The United States Court of Appeals for the Sixth Circuit this week claimed that an Ohio law which prohibits physicians from performing abortions when they know the reason a woman is looking for an abortion is that her baby has allergies. It is a major win for pro-life advocates but might face an appeal to the Supreme Court.
The new law, H.B. 214, provides in relevant part:
No person shall purposely perform or induce or attempt to perform or induce an abortion on a pregnant girl when the person has knowledge which the pregnant girl is looking for the abortion, in whole or in part, because of any of these:
(3) Another reason to think that an unborn child has Down syndrome.O.R.C. § 2919.10(B).
Those violating the law are subject to a cost of a fourth-degree statute together with the chance of around 18 months .
What is strange about the legislation is that it turns on real knowledge (“the individual has knowledge which the pregnant girl is looking for the abortion” because of a unborn child with Down Syndrome). Doctors that avert such knowledge would not be able to be charged. It also means that one girl has a constitutionally protected right to abortion when she does not state her motivation while another can be barred from an abortion when she’s honest about her motivation.
Judge Alice Batchelder wrote to the 9-7 bulk in writing which the legislation does not violate a woman’s right to abortion since”There is no absolute or a se right to an abortion based on the phase of the pregnancy” The bulk notes:
“In this instance, Ohio does not rely on its own interest in protecting potential fetal life as support for H.B. 214, at least not explicitly. Instead, Ohio depends upon its own interests : (1) protecting the Disease community by the stigma it suffers from the tradition of Down-syndrome-selective abortions; (2) protecting women whose fetuses suffer syndrome out of coercion by physicians who espouse and urge the abortion of such fetuses; and (3) protecting the integrity and integrity of the medical profession by preventing physicians from enabling such targeted abortions. Neither the goal, effect, validity, nor significance of one or more of these interests ends up on the viability of the fetus. The majority declared that”As limitations or prohibitions proceed, this can be specific and narrow,” she continued, and so it does not pose a”substantial obstacle” to a woman’s ability to get an abortion”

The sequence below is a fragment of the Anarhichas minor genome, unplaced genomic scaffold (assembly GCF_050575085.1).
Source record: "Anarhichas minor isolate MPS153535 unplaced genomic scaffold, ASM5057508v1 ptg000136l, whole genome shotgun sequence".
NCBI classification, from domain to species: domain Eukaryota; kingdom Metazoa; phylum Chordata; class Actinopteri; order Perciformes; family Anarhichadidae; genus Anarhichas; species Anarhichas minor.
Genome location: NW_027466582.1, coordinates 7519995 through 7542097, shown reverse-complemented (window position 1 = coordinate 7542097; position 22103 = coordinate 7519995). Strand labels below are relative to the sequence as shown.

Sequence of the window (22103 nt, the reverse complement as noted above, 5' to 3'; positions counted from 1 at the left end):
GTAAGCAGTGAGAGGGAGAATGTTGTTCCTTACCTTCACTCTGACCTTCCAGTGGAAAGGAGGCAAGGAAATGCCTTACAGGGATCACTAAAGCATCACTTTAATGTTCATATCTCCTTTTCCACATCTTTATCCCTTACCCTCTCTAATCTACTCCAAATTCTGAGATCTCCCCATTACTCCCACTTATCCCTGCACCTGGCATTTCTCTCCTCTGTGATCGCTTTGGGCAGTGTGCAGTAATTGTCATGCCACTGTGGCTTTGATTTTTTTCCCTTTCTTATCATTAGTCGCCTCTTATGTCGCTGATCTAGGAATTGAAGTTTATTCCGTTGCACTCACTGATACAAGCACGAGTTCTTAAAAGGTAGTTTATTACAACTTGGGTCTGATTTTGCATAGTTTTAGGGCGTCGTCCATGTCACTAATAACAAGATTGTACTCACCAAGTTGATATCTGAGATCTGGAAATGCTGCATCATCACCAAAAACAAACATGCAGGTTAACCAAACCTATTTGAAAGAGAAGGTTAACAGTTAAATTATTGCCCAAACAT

The majority concludes that”[a]so limitations or prohibitions proceed, this is specific and narrow,” and is not a”substantial obstacle” to a woman’s ability to get an abortion.
In his concurrence, Judge Richard Allen Griffin was more blunt and called the practice as equal to eugenics:”Many think that eugenics ended with all the horrors of the Holocaust. Regrettably, it didn’t. Eugenics has been the origin of the Holocaust and is a motivation for many of the selective abortions which occur now.”
In dissent, Judge Bernice Donald declared that”Before viability, the State’s interests aren’t strong enough to support a prohibition on abortion or the imposition of a significant obstacle to the woman’s effective right to elect the process.”
This case could pose a challenge for some members of the Supreme Court such as Chief Justice John Roberts. When it’s upheld, it might allow for similar limitations based on the motivation of a lady in searching for an abortion in different cases of disabilities. The premise has been that the right to a abortion was anticipated to be curtailed gradually by the Court rather than race that an outright overturning of the Roe cases. This could be an important win in that plan in developing an array of exceptions which could finally swallow the rule at Roe.
Here’s the situation.
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